In a wide-ranging profile due out in next month’s issue of Details, Kentucky’s Republican nominee for Senate, Rand Paul, stands up for all the good things the controversial practice of mountain top-removal mining can do for the environment. Despite warnings from conservationists that blowing the tops off of mountains to get the precious, precious coal underneath can have a seriously negative impact on the surrounding land, Paul says that when you really stop to think about it, losing those mountain tops is actually a net positive.
From the lengthy article, which was reported before Paul shunned the national press:
Paul believes mountaintop removal just needs a little rebranding. “I think they should name it something better,” he says. “The top ends up flatter, but we’re not talking about Mount Everest. We’re talking about these little knobby hills that are everywhere out here. And I’ve seen the reclaimed lands. One of them is 800 acres, with a sports complex on it, elk roaming, covered in grass.” Most people, he continues, “would say the land is of enhanced value, because now you can build on it.”
As he said of so many things in the past, Paul said the final decision about mountaintop removal mining (which, as Details reporter Jonathan Miles reports, has been called “the greatest environmental tragedy ever to befall our nation” by Robert F. Kennedy, Jr.) should rest in the hands of private landowners.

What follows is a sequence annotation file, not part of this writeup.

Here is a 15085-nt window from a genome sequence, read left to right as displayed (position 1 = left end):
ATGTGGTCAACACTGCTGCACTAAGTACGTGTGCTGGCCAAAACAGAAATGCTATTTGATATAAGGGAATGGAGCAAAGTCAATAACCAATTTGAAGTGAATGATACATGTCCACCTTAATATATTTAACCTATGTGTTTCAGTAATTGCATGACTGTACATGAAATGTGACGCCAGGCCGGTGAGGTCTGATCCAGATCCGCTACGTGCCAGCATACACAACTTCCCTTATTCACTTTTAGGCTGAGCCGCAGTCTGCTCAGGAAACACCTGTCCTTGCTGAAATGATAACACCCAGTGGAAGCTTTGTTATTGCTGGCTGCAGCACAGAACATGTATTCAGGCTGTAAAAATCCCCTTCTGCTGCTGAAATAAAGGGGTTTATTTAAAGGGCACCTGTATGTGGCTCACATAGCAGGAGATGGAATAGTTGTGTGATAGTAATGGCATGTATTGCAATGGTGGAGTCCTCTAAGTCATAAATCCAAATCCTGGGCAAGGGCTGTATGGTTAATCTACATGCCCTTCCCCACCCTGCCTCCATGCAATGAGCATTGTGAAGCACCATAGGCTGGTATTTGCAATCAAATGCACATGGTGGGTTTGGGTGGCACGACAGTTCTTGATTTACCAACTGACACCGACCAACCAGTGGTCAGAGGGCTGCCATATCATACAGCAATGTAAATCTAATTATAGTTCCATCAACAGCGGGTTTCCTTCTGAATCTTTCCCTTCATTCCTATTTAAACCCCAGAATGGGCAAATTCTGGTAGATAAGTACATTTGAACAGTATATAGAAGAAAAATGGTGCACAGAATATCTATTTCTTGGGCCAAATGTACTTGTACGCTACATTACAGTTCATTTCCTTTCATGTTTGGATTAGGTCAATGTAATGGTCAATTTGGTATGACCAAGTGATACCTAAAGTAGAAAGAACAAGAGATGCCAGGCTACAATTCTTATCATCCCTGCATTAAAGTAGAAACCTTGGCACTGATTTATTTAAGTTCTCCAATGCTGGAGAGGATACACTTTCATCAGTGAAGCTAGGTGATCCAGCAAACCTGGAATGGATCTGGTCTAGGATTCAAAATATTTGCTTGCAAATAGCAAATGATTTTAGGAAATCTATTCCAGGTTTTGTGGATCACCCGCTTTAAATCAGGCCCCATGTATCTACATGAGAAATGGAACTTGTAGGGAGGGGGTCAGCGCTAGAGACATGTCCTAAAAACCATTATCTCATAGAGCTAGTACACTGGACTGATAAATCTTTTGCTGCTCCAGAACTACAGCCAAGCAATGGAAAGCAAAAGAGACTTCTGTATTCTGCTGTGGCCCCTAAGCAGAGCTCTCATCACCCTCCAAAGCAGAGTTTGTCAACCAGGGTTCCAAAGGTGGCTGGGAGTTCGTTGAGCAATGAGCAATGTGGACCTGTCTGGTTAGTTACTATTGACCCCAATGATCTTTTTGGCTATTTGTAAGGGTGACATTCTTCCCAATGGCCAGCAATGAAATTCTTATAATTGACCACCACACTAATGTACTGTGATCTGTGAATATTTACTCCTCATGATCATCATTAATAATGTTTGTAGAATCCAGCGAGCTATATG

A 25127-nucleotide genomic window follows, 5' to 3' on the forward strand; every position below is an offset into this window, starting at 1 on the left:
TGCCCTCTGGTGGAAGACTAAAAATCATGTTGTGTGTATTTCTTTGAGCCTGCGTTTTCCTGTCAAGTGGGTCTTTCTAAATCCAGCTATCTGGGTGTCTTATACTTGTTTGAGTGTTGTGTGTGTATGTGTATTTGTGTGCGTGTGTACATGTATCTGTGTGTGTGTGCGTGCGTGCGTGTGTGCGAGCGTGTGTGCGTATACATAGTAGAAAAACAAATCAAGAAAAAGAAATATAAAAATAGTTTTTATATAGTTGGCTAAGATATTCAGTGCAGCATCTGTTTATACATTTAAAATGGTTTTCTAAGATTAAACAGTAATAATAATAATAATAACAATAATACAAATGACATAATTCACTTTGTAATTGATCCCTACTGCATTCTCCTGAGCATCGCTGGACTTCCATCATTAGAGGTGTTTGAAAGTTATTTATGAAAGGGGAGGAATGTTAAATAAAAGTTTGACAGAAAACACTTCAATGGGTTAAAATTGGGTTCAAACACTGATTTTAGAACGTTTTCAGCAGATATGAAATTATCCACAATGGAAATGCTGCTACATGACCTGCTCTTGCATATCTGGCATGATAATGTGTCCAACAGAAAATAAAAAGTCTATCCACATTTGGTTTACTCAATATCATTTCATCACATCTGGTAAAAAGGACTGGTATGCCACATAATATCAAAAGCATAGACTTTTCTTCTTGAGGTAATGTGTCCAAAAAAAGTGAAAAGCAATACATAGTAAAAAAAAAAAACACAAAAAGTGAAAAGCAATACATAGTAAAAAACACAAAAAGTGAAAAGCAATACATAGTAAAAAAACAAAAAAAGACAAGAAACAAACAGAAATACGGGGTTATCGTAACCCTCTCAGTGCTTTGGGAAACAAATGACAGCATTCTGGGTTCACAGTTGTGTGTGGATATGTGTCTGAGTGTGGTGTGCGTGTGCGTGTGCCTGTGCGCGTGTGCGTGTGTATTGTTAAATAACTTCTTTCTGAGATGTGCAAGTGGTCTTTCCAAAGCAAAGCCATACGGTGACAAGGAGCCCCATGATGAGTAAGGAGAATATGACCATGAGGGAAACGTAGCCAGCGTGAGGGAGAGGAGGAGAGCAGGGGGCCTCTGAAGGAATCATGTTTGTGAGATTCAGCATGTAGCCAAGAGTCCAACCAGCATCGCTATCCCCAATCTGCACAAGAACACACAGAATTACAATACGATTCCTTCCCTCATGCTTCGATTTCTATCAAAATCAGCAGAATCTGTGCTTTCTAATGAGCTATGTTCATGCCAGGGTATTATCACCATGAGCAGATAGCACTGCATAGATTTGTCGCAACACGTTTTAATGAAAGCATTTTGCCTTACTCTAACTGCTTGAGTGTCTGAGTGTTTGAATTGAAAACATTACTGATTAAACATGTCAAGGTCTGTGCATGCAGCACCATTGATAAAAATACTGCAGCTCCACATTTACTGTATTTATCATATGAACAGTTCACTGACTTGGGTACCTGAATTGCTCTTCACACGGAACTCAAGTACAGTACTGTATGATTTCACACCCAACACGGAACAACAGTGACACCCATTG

“Let’s let you decide what to do with your land,” Paul told the magazine. “Really, it’s a private-property issue.”
Coal production, of course, is one of the most important industries in Kentucky, so Paul’s not likely to lose many friends in the business community by talking up the advantages of flattening Appalachia to dig up more coal. But if the people who run the coal mines might be happy with the article, the folks who actually dig up the coal might find Paul’s understanding of the industry lacking a bit. Miles and Paul drive through Harlan County, Kentucky — the front line for some of the nastiest labor battles in the history of American coal. The county was where many miners spent decades trying to win concessions from owners and help build coal mining into a middle class job. But when Miles asks about it, Paul can’t seem to remember why the area is important to Kentucky:
Something about Harlan has lodged itself in my brain the way a shard of barbecue gets stuck in one’s teeth, and I’ve asked Paul for help. “I don’t know,” he says in an elusive accent that’s not quite southern and not quite not-southern. The town of Hazard is nearby, he notes: “It’s famous for, like, The Dukes of Hazzard.”
Read the rest of the Details piece here.